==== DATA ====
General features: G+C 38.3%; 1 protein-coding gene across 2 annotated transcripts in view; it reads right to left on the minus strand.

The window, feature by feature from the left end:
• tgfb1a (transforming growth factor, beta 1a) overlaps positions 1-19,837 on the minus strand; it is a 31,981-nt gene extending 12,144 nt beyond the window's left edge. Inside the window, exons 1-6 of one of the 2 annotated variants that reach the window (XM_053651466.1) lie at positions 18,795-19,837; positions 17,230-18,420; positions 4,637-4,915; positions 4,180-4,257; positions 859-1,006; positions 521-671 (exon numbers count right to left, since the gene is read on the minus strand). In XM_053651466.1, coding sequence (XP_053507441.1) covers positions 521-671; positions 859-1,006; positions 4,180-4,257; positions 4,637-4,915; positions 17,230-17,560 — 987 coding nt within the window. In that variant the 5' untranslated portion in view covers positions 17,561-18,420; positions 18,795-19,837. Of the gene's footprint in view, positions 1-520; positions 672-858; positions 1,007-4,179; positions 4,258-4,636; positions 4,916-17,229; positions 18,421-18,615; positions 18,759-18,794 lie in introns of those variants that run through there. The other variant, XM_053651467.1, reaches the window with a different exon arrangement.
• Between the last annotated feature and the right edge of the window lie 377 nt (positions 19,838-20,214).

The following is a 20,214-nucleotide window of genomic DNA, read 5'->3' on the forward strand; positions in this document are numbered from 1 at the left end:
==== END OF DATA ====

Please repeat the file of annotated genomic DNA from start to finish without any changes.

General features: G+C 38.3%; 1 protein-coding gene across 2 annotated transcripts in view; it reads right to left on the minus strand.

The window, feature by feature from the left end:
• tgfb1a (transforming growth factor, beta 1a) overlaps positions 1-19,837 on the minus strand; it is a 31,981-nt gene extending 12,144 nt beyond the window's left edge. Inside the window, exons 1-6 of one of the 2 annotated variants that reach the window (XM_053651466.1) lie at positions 18,795-19,837; positions 17,230-18,420; positions 4,637-4,915; positions 4,180-4,257; positions 859-1,006; positions 521-671 (exon numbers count right to left, since the gene is read on the minus strand). In XM_053651466.1, coding sequence (XP_053507441.1) covers positions 521-671; positions 859-1,006; positions 4,180-4,257; positions 4,637-4,915; positions 17,230-17,560 — 987 coding nt within the window. In that variant the 5' untranslated portion in view covers positions 17,561-18,420; positions 18,795-19,837. Of the gene's footprint in view, positions 1-520; positions 672-858; positions 1,007-4,179; positions 4,258-4,636; positions 4,916-17,229; positions 18,421-18,615; positions 18,759-18,794 lie in introns of those variants that run through there. The other variant, XM_053651467.1, reaches the window with a different exon arrangement.
• Between the last annotated feature and the right edge of the window lie 377 nt (positions 19,838-20,214).

The following is a 20,214-nucleotide window of genomic DNA, read 5'->3' on the forward strand; positions in this document are numbered from 1 at the left end: